15,937 industry leaders, 40% of which were C-level executives, attended the BIO International Convention in San Francisco that ran June 6-9. The team used this opportune gathering of the biopharma industry to unveil the findings of a study that it recently sponsored with The Economist Intelligence Unit, titled The Changing Biopharma Risk Equation.
Ruta Waghmare, Director of Worldwide Emerging Biotech Market Sales Development at brand-name, took the stage at the BioProcess Theater and examined the results of the EIU survey through the lens of the emerging biotech. Her presentation reviewed the changing landscape small biotechs are facing and how these companies see risks shifting in the next five years.
As a complement to the data Ms. Waghmare presented in her talk, we asked conference participants visiting our booth to complete a 7-question survey to see how their perceptions compare to those that the Economist Intelligence Unit uncovered when they surveyed 254 C-level industry executives. The survey included a selection of questions from the EIU survey that explored biopharma’s future growth plans and how moving into new geographical markets and therapies shape these companies’ risk management strategies. Thirty-three visitors to our booth completed the survey, and the results reinforced the outcome of the EIU survey.
67% of 33 total respondents were small biotechs (less than $500m in revenue)
Expansion into generics/biosimilars development and new geographical markets ranked among the top two most important growth strategies. Interestingly, this response contrasted that of the EIU survey cohort where expansion into new products and new types of therapeutic categories surfaced as the top two future growth strategies. The group of BIO survey respondents also showed different goals for geographic expansion than the executives who completed the EIU survey. North America and Europe are the major targets for growth for 39% and 54% of BIO respondents, respectively, whereas the EIU survey revealed EMEA (Europe, Middle East, & Africa) and Latin America as the top regions for expansion. On the other hand, geographic expansion and growth trended toward North America and Europe when looking specifically at EIU survey responses from small players. Lastly, although Latin America did not fall under the top two growth regions for BIO executives, it is still on their radar with 27% of respondents interested in adding production/development capacity or growing market share in this region.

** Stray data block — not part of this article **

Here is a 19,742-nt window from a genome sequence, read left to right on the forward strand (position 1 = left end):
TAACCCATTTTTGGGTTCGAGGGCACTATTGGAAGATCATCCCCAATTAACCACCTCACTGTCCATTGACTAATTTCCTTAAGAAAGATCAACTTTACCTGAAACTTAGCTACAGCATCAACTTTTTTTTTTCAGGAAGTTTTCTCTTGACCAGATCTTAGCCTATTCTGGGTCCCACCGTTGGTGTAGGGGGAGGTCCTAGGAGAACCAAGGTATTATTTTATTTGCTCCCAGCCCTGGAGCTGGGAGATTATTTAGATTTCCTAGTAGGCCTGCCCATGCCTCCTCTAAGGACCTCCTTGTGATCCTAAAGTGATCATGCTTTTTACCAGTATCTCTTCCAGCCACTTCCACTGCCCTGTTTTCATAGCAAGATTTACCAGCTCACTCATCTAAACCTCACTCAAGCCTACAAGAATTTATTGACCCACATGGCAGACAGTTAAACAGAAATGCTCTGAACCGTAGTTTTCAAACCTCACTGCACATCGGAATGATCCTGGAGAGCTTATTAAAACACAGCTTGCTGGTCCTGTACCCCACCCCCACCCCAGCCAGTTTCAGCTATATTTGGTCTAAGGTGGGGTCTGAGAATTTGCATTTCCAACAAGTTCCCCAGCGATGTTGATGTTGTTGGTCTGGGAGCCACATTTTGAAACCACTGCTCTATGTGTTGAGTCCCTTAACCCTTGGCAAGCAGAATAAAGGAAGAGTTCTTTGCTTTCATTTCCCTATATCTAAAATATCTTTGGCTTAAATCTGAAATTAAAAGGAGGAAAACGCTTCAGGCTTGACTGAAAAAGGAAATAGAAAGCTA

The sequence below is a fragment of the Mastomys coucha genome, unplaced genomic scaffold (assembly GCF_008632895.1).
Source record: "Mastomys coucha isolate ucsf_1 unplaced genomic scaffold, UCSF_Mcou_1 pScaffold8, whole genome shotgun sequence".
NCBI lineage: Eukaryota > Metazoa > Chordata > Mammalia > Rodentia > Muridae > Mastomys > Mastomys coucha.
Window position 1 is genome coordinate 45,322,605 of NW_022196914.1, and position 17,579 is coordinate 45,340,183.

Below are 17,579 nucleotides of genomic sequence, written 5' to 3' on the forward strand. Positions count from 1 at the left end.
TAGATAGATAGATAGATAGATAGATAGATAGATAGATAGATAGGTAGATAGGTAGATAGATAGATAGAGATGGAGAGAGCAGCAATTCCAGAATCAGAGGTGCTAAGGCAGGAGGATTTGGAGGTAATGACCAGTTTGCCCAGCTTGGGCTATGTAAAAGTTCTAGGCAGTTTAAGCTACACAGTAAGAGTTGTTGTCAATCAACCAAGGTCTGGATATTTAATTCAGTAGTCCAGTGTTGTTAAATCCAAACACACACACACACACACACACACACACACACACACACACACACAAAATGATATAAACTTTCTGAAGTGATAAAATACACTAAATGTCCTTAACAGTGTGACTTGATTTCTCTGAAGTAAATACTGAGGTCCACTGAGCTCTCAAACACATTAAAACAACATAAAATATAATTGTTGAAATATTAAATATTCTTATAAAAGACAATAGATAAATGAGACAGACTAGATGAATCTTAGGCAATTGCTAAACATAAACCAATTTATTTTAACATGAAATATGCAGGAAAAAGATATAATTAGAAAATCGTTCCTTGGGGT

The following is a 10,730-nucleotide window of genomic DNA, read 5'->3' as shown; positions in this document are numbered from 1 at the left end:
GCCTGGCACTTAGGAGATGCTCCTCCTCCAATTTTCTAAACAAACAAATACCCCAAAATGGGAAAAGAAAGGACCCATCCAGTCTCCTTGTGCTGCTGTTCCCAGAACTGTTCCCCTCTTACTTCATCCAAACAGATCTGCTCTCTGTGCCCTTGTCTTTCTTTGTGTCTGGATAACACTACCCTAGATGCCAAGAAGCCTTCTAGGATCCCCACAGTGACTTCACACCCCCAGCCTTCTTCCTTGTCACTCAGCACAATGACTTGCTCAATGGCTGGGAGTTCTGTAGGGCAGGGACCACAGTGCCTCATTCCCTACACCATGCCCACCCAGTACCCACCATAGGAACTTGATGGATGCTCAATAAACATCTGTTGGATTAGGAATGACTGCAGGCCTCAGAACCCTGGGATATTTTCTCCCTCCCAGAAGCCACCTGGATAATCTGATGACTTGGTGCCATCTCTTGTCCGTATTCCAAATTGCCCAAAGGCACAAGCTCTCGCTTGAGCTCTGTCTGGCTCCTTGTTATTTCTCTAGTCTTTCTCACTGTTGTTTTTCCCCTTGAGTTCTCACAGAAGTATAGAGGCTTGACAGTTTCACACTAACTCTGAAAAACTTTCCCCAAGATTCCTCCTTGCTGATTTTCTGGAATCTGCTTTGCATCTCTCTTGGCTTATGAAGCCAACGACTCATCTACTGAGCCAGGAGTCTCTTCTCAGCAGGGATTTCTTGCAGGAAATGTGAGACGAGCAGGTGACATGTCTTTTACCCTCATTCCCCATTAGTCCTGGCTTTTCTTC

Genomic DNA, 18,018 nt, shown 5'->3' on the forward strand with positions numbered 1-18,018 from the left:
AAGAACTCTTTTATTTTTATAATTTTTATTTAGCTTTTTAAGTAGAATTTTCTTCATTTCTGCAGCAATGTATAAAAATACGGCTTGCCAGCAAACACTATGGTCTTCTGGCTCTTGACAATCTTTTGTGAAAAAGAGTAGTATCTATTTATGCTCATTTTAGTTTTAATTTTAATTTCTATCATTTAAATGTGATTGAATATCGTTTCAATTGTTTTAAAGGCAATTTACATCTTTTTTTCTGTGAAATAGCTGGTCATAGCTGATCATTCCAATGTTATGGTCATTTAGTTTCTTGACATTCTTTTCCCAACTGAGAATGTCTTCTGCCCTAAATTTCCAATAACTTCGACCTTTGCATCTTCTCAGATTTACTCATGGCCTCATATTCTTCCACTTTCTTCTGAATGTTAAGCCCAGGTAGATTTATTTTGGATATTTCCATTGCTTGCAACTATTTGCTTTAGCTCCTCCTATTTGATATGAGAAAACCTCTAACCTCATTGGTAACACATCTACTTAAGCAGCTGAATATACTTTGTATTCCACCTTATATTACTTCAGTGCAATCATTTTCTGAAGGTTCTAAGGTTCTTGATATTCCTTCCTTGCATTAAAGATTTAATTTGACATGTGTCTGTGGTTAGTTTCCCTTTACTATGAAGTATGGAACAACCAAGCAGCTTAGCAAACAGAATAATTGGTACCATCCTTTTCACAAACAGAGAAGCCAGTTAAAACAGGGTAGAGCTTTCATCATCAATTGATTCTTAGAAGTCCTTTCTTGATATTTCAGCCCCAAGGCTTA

In line with the results of the EIU survey, our booth survey indicated that novel therapies like cell and gene therapy are top of mind for biopharma as they grow their pipelines, however recombinant therapies like mAbs will still play an important role in drug development and production over the next five years.
Lastly, regulatory uncertainty (42.4%) and intellectual property theft (24.2%) surfaced as the biggest threats to growth strategy as they move into new markets and expand their pipeline with new drug products. Regulatory uncertainty was also the #1 concern for EIU survey respondents, however their second biggest concern was lacking of funding for growth plans. This was not surprising considering the number of small players that completed the survey and rely heavily on funding to realize the success of their molecule.
For the most part, our BIO booth survey results reinforced the responses of the 254 biopharma executives that the Economist Intelligence Unit surveyed. Given the large percentage of small biotechs that responded to our BIO booth survey, it is not surprising that North America and Europe are still seen as areas for growth while large pharma moves into regions in Asia, Africa, and Latin America. Overall, both large and small biotech are keen to drive growth through novel therapies while also focusing efforts on areas that will continue to be in high demand over the next five years, e.g. mAbs and biosimilars.
There is excitement in the air as these companies expand into new territories and products, but with that excitement come risk and new challenges. Learn more about how brand-name can help you overcome these barriers and bring new therapies to market faster, more cost effectively, and with confidence.